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Moving Checklist for the New Journey

This is it! This is a time for celebration. Of course, this is also the time for work. Perhaps you’ve been busy assisting the elder in your life in downsizing and selecting an exciting new housing situation, and now it’s just about time for the big move. Although this can feel daunting for them and for you, there’s no reason to worry. By breaking the larger task into small workable pieces, you both might just find yourselves enjoying the journey and reveling in the excitement of this new chapter.

Consider the Senior’s New Space

Whether relocating due to the need for elder health care or simply because an active adult living community seems the perfect place to make new friends and embrace retirement, helping your loved one picture how he or she wants the new space to feel and look will set you both on the path to a successful transition.

Consider Size and Amenities

Size: If your mom, dad, aunt or grandfather is moving from a 2,000 square foot house to a New York loft inspired studio apartment, it’s going to be especially important to weigh her or his desired lifestyle when planning what to take to the new space. For instance, if art is what sets her heart afire, be sure to keep that full sized easel she uses regularly as well as some favorite pieces for décor. If writing letters to far flung family and loved ones is what keeps him feeling connected, save room at the new place for his beloved desk. The more these passions and instilled habits can continue to be a priority in the new daily routine, the happier your loved one may be in the long run.

Amenities: What amenities duplicate or mirror your loved one’s favorite hobbies or possessions? If there’s a game room complete with pool table, card table and board games stacked floor to ceiling, perhaps your family member can let go of her private game collection or share them via the community collection. Or, if there’s an onsite golf course, hanging on to those clubs might just turn into a fun necessity.

Create an Outline of the New Place

Ask the site coordinator or manager for a printed floorplan complete with accurate measurements of the new living space, or if that’s not possible, make a simple sketch. Use this blueprint to create an initial plan that denotes placement of furniture as well as blocked areas such as doors, appliances, built-ins, etc. Study this floorplan with a discerning eye, and in the case of small spaces, consider prioritizing furniture that does double duty.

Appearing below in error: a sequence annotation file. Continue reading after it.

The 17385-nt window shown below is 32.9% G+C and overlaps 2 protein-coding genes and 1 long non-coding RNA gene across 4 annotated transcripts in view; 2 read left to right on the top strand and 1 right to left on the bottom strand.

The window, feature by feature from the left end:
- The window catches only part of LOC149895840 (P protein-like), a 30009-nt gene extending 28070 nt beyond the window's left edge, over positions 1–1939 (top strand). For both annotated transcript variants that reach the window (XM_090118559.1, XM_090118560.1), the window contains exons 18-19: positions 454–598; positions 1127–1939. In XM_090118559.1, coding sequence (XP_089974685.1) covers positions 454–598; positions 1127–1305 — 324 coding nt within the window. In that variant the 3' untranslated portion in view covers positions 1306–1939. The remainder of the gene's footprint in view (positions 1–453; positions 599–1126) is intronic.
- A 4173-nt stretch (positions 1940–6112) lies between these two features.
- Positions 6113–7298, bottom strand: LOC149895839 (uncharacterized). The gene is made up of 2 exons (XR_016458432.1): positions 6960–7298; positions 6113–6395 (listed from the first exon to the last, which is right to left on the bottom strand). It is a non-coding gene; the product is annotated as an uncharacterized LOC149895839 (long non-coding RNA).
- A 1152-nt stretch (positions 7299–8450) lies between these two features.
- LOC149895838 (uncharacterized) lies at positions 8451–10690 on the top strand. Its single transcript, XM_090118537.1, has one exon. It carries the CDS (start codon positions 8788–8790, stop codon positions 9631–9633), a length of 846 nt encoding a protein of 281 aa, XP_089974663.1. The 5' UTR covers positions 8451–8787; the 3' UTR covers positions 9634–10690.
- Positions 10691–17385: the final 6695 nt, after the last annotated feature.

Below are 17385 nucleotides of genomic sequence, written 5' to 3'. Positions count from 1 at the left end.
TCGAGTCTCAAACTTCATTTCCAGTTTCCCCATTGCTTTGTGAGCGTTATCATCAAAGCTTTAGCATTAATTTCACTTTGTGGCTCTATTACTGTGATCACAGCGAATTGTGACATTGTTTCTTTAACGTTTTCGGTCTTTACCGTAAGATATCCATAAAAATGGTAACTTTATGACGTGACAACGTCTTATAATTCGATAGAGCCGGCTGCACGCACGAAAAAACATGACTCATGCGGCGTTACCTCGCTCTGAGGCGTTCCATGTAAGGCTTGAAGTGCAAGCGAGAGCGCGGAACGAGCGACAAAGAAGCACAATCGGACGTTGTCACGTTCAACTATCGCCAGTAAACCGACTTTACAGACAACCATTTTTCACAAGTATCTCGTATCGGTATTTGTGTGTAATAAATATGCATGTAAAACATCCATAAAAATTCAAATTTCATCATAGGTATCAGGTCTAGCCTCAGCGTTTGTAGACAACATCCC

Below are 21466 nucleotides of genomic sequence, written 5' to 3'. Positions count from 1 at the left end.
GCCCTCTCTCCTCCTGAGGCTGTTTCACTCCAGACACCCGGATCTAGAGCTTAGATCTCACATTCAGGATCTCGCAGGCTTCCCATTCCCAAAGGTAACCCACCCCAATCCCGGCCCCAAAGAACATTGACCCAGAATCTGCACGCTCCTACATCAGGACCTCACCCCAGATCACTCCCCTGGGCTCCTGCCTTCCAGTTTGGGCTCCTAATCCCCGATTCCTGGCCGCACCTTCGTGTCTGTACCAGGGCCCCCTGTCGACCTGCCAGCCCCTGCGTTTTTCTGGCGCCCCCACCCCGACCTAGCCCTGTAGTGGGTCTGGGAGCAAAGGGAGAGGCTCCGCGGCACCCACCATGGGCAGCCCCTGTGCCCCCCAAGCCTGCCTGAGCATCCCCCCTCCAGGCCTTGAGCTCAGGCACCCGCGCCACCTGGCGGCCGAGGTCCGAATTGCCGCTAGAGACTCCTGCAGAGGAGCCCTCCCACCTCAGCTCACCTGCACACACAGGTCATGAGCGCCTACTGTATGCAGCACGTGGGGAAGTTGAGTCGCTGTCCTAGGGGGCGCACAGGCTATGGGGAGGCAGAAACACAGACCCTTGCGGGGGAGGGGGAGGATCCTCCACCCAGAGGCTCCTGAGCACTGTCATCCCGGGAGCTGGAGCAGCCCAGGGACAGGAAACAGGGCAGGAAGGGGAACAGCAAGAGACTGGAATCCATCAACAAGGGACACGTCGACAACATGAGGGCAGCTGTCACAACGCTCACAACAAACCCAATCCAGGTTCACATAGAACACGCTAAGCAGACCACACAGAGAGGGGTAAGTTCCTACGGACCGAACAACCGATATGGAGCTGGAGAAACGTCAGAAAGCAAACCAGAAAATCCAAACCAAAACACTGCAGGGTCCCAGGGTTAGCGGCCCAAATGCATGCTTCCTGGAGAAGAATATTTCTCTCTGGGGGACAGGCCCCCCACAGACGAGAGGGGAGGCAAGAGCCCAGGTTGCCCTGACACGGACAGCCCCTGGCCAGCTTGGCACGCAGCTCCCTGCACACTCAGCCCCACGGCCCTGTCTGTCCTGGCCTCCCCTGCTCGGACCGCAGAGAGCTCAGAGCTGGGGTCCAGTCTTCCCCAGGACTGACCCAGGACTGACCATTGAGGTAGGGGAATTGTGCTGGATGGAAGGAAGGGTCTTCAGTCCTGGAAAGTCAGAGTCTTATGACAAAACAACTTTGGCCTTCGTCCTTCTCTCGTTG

If pets are relocating with your senior, ensure there’s a plan in place for them as well. This may mean designating space for a dog bed or litter box, or even creating an outdoor nook on a private porch or deck for fun and frolicking. Knowing the community’s pet guidelines will go a long way in smoothing the transition as well. For instance, some 55 and older communities for rent require dogs to be in strollers when inside common areas and hallways.

Practical Preparations

*Refill Prescriptions: Consider asking for refills up to two weeks early to ensure your loved one has what she needs, when she needs it, even if you’re both busy with the move.

Set a date to switch utilities such as water, gas, electricity and trash pick-up service from the current house to the new living accommodations if necessary.

In addition to turning in a change of address to the post office, be sure to let your elder’s bank and magazine providers know the new mailing address, as well as any others who may need notification.

Mark Key Boxes "Open First"

Consider marking boxes with key items you know your loved one will immediately need or want as “open first.” These could include bedroom and bathroom items or favorite framed photos.

Ask for Help  

Remember you’re not alone. If you need help, just ask. You may be surprised at how many friends and family members who are ready to assist if only they knew what to do. If this idea makes you uncomfortable, consider leaning on the professionals, whether that means contacting our office to we can help find the perfect housing fit for your loved one or hiring a moving company to do the literal heavy lifting. There’s no reason for you and your family member to carry all of the emotional or physical weight.

Getting Comfortable

Change can being challenging even when its positive. Some seniors adjust more quickly than others – fully embracing new 55 senior living communities and the associated opportunities. Others may experience sadness or grief while they transition. Consider checking in regularly, especially at the onset. You, more than anyone, will know what they need whether it’s a cup of tea and an opportunity to verbalize concerns or take-out from that favorite neighborhood Italian restaurant.

We’d love to hear from you! For answers to all your questions or to set up a visit, get in touch with us today.

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